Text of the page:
Volkswagen’s emissions-cheating defeat device on its diesel-powered vehicles is illegal in the U.S., but in Europe, it exists in a legal gray area. VW now argues that the defeat device is technically legal under EU law, just as the automaker is under pressure to compensate European TDI customers similarly to U.S. customers.
Citing various German publications, Reuters reports VW is pushing the legality of its TDI defeat device even as the automaker continues to repair its emissions-test-gaming diesel cars. VW’s response comes as the European Commission urges the automaker to financially compensate the estimated 8 million affected TDI owners across Europe.
“The software contained in vehicles with a EA-189 engine in the view of Volkswagen represents no unlawful defeat device under European law,” said Volkswagen, according to the Reuters news service report. “The efficiency of the emissions cleanup system will not be reduced in those vehicles which however would be a prerequisite for the existence of an unlawful defeat device in the legal sense.”
It might seem ridiculous that VW’s defeat device could technically be legal in the EU. But as we’ve reported before, EU law allows automakers to use software that can increase emissions far beyond legal limits by arguing it improves durability or protects the engine from harm. While VW is under the most scrutiny, it isn’t the only automaker to exploit this technicality.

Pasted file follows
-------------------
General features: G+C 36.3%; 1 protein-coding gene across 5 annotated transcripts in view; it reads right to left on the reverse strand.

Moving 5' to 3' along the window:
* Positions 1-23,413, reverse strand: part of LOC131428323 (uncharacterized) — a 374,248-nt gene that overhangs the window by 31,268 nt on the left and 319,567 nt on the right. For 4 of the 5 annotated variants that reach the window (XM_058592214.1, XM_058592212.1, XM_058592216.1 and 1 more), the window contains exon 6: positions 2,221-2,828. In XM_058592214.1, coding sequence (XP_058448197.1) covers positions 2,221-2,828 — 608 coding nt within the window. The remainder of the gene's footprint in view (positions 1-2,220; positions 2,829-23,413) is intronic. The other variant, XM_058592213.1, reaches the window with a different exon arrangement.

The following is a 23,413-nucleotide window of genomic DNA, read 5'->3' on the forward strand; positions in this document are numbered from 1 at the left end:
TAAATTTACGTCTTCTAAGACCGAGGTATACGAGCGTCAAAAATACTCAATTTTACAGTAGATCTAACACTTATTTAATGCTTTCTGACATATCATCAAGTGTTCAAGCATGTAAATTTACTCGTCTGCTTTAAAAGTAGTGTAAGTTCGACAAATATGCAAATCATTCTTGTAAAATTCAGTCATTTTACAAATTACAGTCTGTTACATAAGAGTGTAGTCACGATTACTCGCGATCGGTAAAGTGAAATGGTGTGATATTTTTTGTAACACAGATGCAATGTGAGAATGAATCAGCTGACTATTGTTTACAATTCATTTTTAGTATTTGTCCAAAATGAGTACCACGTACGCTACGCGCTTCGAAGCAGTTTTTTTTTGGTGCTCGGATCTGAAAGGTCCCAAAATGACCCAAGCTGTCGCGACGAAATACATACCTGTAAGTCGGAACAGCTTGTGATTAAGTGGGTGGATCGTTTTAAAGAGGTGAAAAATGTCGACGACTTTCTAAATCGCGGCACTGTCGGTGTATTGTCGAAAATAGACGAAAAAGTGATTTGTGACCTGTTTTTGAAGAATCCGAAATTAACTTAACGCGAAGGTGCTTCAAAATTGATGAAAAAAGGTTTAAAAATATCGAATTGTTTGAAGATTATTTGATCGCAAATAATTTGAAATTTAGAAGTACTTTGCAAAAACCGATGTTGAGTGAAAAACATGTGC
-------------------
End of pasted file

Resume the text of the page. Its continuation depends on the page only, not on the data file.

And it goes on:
VW has still offered to fix the affected cars in Europe, but it says it’s doing so out of generosity.
“Volkswagen wants to-in the special interest of customers-cooperate constructively and cooperatively hand in hand with the regulators as well as with the Federal Motor Vehicle Authority,” said VW. “This intensive cooperation should not be burdened by a contentious dispute.”
According to Reuters, VW has also previously questioned whether the cheating has really had any measurable health impact.
“A reliable determination of morbidity or even fatalities for certain demographic groups based on our level of knowledge is not possible from a scientific point of view,” the automaker said.
VW’s European legal fight comes as it’s preparing to spend up to $10 billion to consumers buying back 485,000 emissions-cheating diesel cars it sold in the United States. From a business standpoint, it’s understandable why VW is trying to avoid offering similar compensation to European customers, even if it’s not a great public-relations stance.
This story originally appeared on Road Track.